Sunday Life

Force under fire: Reverberations of 'white noise'

04 January 2004
TWELVE of the men arrested in the internment swoops - 'the hooded men' as they became known - were singled out for special 'white noise' interrogation.

Minutes of a British cabinet meeting reveal that Stormont Prime Minister, Brian Faulkner, selected the candidates for interrogation, after Home Secretary, Reginald Maudling, and Defence Secretary, Peter Carrington, gave political approval for the practice, on August 10, 1971.

The plan to introduce "interrogation in depth" had first been hatched inside the intelligence community, around March 1971, as moves towards internment appeared inevitable.

In order to gain high-grade information, some of those on the suspect list would be subjected to the terrifying - and disorientating - interrogation.

In preparation, officers from the Joint Services Interrogation Wing of the School of Intelligence conducted a seminar for RUC officers, in April 1971, to teach them the required techniques - the morality and legality of which were so doubtful that they had never been written in a directive, or training manual.

These provided for the suspects to be hooded, deprived of sleep, fed only bread and water, be subjected to continuous 'white noise', and made to lean at an angle against a wall for prolonged periods, supported only by their toes and fingertips.

All of this was designed to dislocate all sense of time and location, and impose fatigue.

The techniques had been deployed and developed by British forces, in operations since the war, including Aden, Cyprus and Malaysia.

Rules were issued in 1965, and revised in 1967, to allow for daily inspection by a medical officer.

At first, ministerial approval was not sought, in either London or Belfast, for this extraordinary interrogation method.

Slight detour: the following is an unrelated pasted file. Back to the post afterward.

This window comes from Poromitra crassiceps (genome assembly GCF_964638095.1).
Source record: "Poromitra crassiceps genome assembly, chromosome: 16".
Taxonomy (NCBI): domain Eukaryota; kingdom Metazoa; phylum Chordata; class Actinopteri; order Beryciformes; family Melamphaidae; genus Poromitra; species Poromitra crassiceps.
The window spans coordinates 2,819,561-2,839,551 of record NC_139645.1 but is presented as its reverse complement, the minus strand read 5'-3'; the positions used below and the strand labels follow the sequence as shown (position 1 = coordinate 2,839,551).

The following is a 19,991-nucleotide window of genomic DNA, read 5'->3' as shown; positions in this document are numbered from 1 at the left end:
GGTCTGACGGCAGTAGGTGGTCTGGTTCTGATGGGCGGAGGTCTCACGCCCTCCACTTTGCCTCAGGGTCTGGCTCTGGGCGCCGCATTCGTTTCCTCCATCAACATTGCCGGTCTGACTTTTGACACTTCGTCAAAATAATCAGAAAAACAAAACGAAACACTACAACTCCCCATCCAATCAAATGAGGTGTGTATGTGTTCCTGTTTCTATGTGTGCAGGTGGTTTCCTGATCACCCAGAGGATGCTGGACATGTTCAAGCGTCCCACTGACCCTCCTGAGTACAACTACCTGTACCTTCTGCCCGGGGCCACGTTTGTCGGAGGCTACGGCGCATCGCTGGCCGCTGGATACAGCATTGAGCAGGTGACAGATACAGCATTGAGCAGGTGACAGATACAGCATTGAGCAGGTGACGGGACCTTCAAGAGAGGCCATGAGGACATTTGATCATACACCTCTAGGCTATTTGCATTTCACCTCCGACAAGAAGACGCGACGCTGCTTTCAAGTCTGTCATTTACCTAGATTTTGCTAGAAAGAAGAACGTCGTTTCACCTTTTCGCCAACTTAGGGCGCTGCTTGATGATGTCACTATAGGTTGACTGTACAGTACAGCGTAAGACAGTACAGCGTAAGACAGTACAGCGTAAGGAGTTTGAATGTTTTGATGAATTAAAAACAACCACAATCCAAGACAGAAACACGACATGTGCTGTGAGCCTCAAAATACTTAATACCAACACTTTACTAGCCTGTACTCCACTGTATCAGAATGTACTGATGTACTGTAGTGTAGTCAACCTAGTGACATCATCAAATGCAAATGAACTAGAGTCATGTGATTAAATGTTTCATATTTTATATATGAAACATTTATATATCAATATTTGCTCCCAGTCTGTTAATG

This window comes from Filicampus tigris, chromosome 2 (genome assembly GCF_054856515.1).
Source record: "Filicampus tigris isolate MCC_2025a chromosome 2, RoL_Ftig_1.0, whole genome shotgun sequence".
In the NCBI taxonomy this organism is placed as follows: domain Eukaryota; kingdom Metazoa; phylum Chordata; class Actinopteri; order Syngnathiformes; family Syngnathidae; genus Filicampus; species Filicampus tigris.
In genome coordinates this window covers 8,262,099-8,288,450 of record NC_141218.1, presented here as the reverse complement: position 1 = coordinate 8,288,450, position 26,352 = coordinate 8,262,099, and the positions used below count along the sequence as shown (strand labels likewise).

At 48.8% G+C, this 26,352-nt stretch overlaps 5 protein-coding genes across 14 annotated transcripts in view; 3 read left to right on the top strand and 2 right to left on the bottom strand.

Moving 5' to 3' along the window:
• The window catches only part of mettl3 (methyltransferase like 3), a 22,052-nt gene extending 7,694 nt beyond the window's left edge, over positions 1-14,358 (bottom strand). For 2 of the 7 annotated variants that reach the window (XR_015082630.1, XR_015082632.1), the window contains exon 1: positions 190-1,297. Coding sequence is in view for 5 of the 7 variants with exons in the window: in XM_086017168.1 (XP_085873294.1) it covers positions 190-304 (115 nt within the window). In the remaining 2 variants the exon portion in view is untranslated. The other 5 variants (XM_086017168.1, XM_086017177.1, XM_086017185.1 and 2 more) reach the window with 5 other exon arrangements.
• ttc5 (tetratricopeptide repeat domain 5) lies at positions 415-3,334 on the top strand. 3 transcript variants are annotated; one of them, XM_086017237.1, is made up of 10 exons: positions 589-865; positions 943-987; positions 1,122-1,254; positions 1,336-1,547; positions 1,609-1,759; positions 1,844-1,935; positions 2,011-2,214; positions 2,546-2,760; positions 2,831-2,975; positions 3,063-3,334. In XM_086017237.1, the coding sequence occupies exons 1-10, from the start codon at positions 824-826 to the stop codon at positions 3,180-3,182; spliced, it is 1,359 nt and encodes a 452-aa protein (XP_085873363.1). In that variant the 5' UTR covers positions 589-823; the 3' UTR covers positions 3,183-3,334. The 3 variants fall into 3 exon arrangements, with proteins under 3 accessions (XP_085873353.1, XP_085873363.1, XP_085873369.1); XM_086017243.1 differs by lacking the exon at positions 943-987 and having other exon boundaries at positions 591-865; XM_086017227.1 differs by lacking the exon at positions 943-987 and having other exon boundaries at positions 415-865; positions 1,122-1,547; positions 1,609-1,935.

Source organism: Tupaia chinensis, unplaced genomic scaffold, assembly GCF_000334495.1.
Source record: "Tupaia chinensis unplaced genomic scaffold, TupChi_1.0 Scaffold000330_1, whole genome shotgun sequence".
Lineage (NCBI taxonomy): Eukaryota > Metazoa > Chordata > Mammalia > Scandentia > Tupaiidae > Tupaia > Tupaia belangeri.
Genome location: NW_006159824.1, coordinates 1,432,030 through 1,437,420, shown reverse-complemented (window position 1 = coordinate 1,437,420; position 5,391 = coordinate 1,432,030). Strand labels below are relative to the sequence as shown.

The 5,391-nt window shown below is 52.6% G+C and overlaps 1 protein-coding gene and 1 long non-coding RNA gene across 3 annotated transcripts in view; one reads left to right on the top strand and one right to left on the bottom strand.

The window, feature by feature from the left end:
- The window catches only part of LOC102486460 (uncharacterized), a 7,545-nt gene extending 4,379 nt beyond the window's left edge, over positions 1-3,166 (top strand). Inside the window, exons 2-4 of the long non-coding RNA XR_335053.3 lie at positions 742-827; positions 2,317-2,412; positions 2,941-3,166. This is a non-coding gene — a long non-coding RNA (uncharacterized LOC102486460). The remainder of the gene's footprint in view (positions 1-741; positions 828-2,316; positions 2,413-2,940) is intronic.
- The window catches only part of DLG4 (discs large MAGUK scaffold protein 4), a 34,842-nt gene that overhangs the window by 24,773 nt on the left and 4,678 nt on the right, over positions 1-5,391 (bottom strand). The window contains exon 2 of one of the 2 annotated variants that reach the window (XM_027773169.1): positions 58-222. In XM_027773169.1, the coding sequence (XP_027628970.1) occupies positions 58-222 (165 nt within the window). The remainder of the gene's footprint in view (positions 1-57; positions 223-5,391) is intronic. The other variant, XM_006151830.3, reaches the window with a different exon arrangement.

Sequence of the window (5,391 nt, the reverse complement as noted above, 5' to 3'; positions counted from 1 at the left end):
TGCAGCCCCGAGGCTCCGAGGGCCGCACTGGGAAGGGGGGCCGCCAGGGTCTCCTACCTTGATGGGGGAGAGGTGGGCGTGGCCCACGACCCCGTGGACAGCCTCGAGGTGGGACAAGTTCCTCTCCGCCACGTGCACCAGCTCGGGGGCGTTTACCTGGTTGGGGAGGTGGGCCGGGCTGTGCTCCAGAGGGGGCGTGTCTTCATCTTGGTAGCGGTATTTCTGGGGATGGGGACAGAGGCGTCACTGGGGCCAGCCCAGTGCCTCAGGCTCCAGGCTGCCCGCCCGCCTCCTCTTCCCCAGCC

Some senior RUC officers expressed reservations about the proposed methods, which went well beyond anything even the paramilitary RUC had ever been permitted to do.

The RUC officers' objections were brushed aside, with assurances that the police officers concerned would be protected, and not held responsible, if the methods were subsequently criticised.

Of the men 354 'lifted, 104 were released within 48 hours, while a dozen were singled out for special treatment, by teams of police, and Army interrogators.

Clad in boiler suits, the men were subjected to the five interrogation-in-depth techniques, involving degrees of physical and psychological deprivation.

A Government report into the hooded men, hastily set up by Prime Minister Heath after the episode was exposed, concluded that the men had been ill-treated.

But the minutes of the cabinet meeting of October 18, show ministers took the view that it had been justified.

"We were dealing with an enemy who had no scruples, and we should not be unduly squeamish over methods of interrogation, in these circumstances," the minutes record.

Britain ended up in the dock of the European Court of Human Rights, facing complaints of torture.

The court ruled, in January 1976, that the interrogation techniques did not constitute torture, but did amount to "inhuman and degrading treatment".

In June 1974, one of the claimants received an out of court settlement, of £10,000, and in December that year, six others received awards totalling £76,000.

Internment was a more costly debacle in other ways - Catholics pulled out of Parliament, councils and public life, in protest at the operation.

Thousands embarked on a campaign of civil disobedience, refusing to pay rent and rates, until internment ended.

This was the point at which Northern Ireland's partial independence was finally doomed.

On December 4, the senior civil servant, Dr John Oliver, chairing a meeting of advisory committee on relations with the Catholic community, said, according to the minutes: "The Government needs to decide upon its basic philosophy, in relation to the minority. Did it consider itself at war with the minority, or did it believe in treating it fairly, firmly and openly? At present, the Government's attitude was not clear."

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